5. The Commission supports the implementation of similar measures at a federal level.

6.2 Human rights action plans for federal departments and agencies

  1. Public sector service delivery would be enhanced by the development of effective human rights action plans.

  2. The Brennan report noted strong support for the development of human rights action plans. The Committee supported measures that involve greater human rights planning and compliance reporting by the federal public sector and suggested that periodic human rights audits of specific agencies and their practices would provide a useful measure for ensuring greater transparency and public accountability.[9]

  3. Human rights action plans should specify how each department or agency intends to embed the consideration of human rights into their policies, procedures and practice. Human rights action plans could become the assessment and reporting framework for potential audits or annual reports on compliance with human rights.

6.3 The APS Values

  1. The APS Values currently incorporate some human rights principles. However, these are limited in effect to internal procedures, for example in the following values:

    • the APS provides a workplace that is free from discrimination and recognises and utilise the diversity of the Australian community it serves

    • the APS promotes equity in employment.[10]

  2. The Commission believes that the responsibility of public servants to respect and promote human rights in the performance of their duties should be articulated in the APS Values. This would greatly assist in integrating respect for human rights into the culture of the Australian public service.

7 Conclusion

  1. The Commission believes that Australia should adopt a federal Human Rights Act that sets out the responsibility of the public sector to respect human rights. However, regardless of whether or not Australia adopts a Human Rights Act, there are a range of measures that could be taken to enhance public sector consideration of human rights. The Commission commends these measures to this consultation regarding the reform of Australian Government administration.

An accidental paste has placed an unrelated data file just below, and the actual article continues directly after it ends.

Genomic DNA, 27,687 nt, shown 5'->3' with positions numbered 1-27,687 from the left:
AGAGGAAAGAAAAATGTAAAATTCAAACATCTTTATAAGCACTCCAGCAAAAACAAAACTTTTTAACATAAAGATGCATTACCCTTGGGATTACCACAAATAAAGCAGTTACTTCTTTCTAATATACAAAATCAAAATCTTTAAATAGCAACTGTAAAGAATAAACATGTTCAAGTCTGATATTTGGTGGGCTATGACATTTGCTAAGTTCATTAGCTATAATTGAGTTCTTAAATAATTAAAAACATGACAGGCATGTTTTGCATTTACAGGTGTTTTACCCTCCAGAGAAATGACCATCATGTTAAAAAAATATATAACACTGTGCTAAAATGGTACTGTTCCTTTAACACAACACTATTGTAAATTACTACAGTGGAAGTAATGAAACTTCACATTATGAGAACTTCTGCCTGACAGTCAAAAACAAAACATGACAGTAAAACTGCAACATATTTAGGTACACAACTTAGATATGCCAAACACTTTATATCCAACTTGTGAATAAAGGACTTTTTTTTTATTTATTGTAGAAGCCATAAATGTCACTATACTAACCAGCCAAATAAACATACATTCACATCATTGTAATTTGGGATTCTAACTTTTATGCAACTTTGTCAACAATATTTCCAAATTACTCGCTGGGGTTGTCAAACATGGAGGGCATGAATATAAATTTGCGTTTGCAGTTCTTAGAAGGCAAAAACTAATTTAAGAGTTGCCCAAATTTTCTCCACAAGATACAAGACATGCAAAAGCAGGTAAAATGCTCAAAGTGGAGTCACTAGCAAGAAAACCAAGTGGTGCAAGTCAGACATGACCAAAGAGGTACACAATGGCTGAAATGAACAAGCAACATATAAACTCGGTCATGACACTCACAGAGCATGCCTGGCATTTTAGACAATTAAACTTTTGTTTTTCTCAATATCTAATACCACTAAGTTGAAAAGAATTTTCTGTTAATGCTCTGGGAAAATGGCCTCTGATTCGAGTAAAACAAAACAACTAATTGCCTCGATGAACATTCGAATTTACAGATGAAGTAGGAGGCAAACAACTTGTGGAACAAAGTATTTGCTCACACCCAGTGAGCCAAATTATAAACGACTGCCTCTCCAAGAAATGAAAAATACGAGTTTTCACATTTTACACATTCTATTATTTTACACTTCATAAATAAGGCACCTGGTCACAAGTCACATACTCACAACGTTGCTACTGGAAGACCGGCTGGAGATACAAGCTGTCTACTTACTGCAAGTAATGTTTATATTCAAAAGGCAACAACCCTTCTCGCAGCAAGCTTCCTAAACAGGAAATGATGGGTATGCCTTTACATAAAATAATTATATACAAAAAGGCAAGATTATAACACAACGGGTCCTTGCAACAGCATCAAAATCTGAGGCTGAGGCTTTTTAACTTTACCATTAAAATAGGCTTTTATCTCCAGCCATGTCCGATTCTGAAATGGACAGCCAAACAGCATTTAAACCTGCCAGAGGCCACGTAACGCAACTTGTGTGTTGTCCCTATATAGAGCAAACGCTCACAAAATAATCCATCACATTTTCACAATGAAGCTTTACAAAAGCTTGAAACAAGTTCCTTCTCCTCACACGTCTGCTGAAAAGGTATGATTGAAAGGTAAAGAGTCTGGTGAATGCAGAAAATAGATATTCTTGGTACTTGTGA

[1] Australian Government, ‘Reform of Australian Government Administration: Building the world’s best public service’, October 2009, p20.
[2] Australian Government, ‘Reform of Australian Government Administration: Building the world’s best public service’, October 2009, p28.
[3] Commonwealth of Australia, National Human Rights Consultation Report, September 2009, p 180.
[4] Commonwealth of Australia, National Human Rights Consultation Report, September 2009, p 180.
[5] Commonwealth of Australia, National Human Rights Consultation Report, September 2009, pp 180 – 187.
[6] Commonwealth of Australia, National Human Rights Consultation Report, September 2009, pp 359.
[7] Commonwealth of Australia, National Human Rights Consultation Report, September 2009, p 353.
[8] Commonwealth of Australia, National Human Rights Consultation Report, September 2009, p 354.
[9] Commonwealth of Australia, National Human Rights Consultation Report, September 2009, p 185.
[10]Public Service Act 1999 (Cth), s 10.